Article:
The week before last was a bit of a blur.

1 robot in a big wheeled box. 25 hours in a plane. 28 hours in Hong Kong. 1 presentation. 5 Press interviews. 1 Round table. Countless brilliant conversations and 1 very excited and quite tired founder!

Why, you might ask? We - well, our prototype robot Rachael - was guest of honour at the GREAT Festival of Innovation in Hong Kong with the Department for International Trade.

First things first.

Rachael, our prototype monitoring robot was carefully loaded into the sprung flight case by a trepidatious Head of Robot Awesomeness. It really brought home how important Rachael is. 6 months and countless hours of refining and finessing means she is without doubt the most important member of the SRC team!

As we wouldn’t be able to demonstrate her skills in the covered venue at the Asia Centre, she was stripped of all her smarts and batteries, and left with the shell to be admired. Despite this, all loaded up and strapped down, she was still 85cm cubed, and weighed in at 60kg - far above the baggage limit for the flight.

Luckily British Airways were sponsors of the Festival, and really laid out the red carpet for her at Heathrow. We were assigned a team led by Arooj Maroud to get Rachael through security and customs, and to get her in the cabin of the plane before anyone else boarded for a little photo shoot. I have never experienced VIP service like it at an airport, but even so, I was painfully aware I was essentially Rachael’s minder and translator. "Can I see your robot please?" is definitely the best question I have been asked at luggage drop.

On arrival, an unsuspecting representative from the event was there to pick us up from the airport. It took a lot of jiggling in a great big Merc van to get Rachael in, but once there I got to enjoy the drive through the mountains and bridges into the heart Hong Kong. A brief dinner and then bed...

We booked the hotel for its proximity to the Asia Centre, but as I wheeled out Rachael in the morning, the lovely staff showed me the incredible gradient I would have to climb, and dutifully bundled the idiot Englishman in the back of a taxi for the 100 metre trip to the Centre.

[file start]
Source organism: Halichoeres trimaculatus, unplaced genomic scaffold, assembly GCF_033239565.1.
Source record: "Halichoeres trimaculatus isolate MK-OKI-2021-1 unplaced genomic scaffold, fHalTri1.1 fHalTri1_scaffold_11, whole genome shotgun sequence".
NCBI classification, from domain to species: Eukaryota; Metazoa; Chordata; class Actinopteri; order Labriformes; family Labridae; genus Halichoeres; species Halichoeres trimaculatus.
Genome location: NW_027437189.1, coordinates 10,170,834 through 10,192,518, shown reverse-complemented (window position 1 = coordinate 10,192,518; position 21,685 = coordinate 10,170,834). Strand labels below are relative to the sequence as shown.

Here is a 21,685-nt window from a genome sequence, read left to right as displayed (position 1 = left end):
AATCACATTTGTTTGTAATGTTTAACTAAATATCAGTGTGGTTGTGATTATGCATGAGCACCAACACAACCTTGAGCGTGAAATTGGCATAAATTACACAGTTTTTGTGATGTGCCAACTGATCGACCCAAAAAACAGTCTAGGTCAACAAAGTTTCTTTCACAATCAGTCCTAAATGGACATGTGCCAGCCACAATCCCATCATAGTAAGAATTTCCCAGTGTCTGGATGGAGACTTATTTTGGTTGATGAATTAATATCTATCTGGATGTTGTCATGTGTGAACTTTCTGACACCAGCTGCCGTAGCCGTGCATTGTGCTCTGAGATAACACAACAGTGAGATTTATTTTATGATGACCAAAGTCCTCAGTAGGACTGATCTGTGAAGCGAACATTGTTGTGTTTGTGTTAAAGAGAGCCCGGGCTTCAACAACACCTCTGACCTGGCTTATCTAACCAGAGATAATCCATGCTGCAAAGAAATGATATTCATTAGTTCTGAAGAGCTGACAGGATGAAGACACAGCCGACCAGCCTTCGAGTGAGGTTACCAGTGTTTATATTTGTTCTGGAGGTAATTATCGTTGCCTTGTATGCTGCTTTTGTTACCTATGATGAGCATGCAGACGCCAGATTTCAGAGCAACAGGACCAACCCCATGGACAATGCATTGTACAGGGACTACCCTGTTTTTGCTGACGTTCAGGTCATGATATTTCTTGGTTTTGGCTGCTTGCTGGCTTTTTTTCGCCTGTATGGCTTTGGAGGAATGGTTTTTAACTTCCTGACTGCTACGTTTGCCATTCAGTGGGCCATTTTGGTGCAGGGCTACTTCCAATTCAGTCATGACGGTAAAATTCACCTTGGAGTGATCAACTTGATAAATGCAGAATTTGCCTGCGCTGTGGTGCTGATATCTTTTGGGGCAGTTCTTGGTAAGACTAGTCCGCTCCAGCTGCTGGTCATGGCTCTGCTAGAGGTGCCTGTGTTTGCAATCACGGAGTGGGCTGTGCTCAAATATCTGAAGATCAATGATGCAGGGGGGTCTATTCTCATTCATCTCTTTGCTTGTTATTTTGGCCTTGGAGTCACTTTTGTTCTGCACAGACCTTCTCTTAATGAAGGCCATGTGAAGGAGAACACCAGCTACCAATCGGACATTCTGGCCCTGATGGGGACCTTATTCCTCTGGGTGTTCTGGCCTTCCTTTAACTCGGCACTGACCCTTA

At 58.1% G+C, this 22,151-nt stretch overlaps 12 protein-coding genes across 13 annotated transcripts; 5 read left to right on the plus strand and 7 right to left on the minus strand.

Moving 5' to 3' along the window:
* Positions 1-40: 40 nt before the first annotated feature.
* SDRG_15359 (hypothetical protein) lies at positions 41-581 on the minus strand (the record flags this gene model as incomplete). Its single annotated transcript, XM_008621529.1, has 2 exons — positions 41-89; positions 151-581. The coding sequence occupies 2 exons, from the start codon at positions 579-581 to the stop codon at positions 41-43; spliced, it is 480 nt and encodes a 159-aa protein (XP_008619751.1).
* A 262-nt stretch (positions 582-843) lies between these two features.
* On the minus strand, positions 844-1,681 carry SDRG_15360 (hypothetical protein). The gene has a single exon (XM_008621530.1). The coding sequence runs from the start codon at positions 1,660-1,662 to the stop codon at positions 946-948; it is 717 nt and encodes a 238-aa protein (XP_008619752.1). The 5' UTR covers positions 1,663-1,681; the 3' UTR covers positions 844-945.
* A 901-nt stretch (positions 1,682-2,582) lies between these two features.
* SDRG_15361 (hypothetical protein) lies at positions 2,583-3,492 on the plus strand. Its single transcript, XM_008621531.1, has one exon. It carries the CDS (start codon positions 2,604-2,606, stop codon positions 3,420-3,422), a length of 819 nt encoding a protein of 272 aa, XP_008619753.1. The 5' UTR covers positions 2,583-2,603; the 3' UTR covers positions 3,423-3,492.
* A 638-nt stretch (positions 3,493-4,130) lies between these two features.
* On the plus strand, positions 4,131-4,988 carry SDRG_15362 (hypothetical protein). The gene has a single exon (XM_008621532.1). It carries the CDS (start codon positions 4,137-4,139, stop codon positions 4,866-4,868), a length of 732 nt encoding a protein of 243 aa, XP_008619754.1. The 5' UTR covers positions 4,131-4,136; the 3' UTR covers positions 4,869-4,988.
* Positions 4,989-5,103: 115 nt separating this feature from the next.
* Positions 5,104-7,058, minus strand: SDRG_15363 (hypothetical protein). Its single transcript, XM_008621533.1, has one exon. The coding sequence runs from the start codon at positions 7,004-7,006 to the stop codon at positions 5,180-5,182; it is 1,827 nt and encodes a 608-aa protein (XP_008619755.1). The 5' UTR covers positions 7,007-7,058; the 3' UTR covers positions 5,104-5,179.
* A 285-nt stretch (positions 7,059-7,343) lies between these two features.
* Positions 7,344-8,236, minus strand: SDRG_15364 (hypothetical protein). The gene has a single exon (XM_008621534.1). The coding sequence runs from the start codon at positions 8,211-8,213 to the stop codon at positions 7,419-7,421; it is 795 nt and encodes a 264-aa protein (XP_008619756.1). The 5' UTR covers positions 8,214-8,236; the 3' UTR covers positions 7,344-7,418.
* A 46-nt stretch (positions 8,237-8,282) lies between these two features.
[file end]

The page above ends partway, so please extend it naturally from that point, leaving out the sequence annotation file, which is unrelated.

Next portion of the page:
The GREAT event crew took over. Not only getting Rachael and I set up, but introducing me to a whirl of people. The talk whisked by, with an extensive question and answer session, and a small queue of people to talk to afterwards. The premier of the new Harry designs went down very well, and the enthusiastic feedback was charming. Then away for filming and interviews. Again, while I was saying the words, all eyes were on Rachael!

It was amazing to see the other speakers, and get a chance to meet the founder of the GREAT campaign, Sir Conrad Bird. However, as I thought I could relax a bit, I was asked to take part in a round table about the power of small companies to innovate and disrupt, run by Kevin Burrowes and Leo Johnson from PwC. It was invigorating to talk at such an elevated level, and amazing the authority our small team quietly innovating behind the neo-classical facade of Portsmouth Guildhall gives us.

Then back in a taxi and straight to the airport to get Rachael safely loaded… and finally… relax…

What did I learn? That the sense of ‘can do’ in Hong Kong is massively exciting. That the UK puts on a great face through these GREAT Festivals, and that the potential of robots to save the world is a message that transcends borders.

On a serious note, it was exciting to explore how we can provide an arable crop service that brings benefit across the world. Rice remains the single most important food crop globally. But there are several challenges with rice production that we hope to help solve.

Firstly, labour. Urban migration is causing shortages and the age of the average rice farmer is steadily rising; many are near retirement. Secondly, the environment. Overuse of chemicals is endemic. And fertiliser usage is 75% higher and pesticide 40% in China than the global average for rice production. Thirdly, yield. Growing world population means a 25% leap in rice yield is required by the year 2025. Meanwhile crop diversification, industrialisation and urbanisation have caused a 19% reduction in the land area farmed for rice in the last 40 years.

Robotics has the potential to solve these problems. The GREAT festival gave us the opportunity to starting working with rice farmers to evolve and develop a service that answers their needs, in the same way we have been working with wheat farmers in the UK. Being able to provide precision and automation for rice would not just be a step forward in farming, it will revolutionise agriculture for half the world’s population.

And from the GREAT to the small, and personal: Oh, and if I want VIP treatment, I need Rachael the robot.